Also see Susan's review of Full Circle
The 15-year-old heroine Olivia (Laura C. Harris), like the playwright, was born into two worldsher father is Jewish, her mother Cuban-born, and she has much lighter skin than her motherand doesn't feel at home in either one. She lives with her father, Aaron (Michael Frederic), who is remarried to an unseen woman Olivia hates, and rarely hears from her mother, Beatriz (Zabryna Guevara), whose marriage to Manuel (Triney Sandoval) outwardly seems more comfortable. The year is 1986, before cell phones and social networking.
The motion of the drama is external: after a trauma at home, Olivia takes off with her mother on a cross-country road trip, during which they get to know more about each other. The problem is that it's all talk rather than action, and KJ Sanchez has staged it on a set and background projections (designed by Daniel Conway) so stark that most of the conversations might as well take place in Beatriz's house. Without much momentum to the drama, the good parts get swallowed up in sameness and boredom.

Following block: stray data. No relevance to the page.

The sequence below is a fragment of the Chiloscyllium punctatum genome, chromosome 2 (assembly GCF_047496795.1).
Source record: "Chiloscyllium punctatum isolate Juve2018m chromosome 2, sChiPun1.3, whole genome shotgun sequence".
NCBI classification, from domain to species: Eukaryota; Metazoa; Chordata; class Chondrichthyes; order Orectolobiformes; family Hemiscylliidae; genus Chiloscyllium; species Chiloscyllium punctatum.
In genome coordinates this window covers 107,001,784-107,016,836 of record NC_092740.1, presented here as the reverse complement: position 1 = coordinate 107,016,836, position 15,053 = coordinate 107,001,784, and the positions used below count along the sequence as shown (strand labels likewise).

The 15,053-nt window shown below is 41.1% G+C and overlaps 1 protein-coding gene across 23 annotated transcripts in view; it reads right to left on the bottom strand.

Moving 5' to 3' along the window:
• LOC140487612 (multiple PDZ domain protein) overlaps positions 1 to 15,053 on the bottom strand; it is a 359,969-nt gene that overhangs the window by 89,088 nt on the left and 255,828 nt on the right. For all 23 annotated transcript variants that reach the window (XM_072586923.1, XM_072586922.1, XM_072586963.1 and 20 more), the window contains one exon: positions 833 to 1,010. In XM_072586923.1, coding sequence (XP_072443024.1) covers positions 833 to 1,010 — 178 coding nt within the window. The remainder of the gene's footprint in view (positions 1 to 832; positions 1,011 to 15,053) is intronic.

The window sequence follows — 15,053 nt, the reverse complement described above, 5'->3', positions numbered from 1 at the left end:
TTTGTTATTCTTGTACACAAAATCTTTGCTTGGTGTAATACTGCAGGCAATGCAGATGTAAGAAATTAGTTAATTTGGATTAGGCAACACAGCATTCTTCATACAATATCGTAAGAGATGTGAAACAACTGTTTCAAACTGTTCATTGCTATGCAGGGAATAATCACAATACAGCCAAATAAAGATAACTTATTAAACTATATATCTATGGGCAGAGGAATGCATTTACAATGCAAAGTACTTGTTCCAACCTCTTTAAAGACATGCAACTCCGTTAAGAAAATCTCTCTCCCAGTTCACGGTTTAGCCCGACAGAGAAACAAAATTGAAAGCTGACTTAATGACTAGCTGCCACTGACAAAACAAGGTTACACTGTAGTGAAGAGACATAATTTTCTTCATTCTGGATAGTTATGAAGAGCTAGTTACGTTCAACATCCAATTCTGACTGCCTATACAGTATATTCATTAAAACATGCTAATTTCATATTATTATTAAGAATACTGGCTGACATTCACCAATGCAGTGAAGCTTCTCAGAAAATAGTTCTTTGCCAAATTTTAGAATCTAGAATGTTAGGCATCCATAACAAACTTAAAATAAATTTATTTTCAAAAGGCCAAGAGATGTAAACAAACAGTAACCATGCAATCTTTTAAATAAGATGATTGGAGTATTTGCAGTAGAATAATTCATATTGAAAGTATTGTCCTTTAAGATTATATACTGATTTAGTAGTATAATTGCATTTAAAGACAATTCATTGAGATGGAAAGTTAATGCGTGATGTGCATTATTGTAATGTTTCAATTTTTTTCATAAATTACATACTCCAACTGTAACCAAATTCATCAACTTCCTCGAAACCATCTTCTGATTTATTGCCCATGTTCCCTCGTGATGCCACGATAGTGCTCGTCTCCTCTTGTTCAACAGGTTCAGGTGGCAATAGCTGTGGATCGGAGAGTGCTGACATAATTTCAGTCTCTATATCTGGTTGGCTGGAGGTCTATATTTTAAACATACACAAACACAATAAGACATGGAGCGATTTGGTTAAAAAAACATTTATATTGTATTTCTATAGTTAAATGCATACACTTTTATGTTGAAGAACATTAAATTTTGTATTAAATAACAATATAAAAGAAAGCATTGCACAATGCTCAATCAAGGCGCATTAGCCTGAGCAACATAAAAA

Harris succeeds in playing an artless, searching teenager without becoming precious or irritating. Guevara portrays fierce and conflicting emotions without slipping into the caricature of the "hot-tempered Latina." The men have less to do, but Sandoval stands out in the small role of a rapturous tamál vendor in the mountains of South Dakota.
Round House Theatre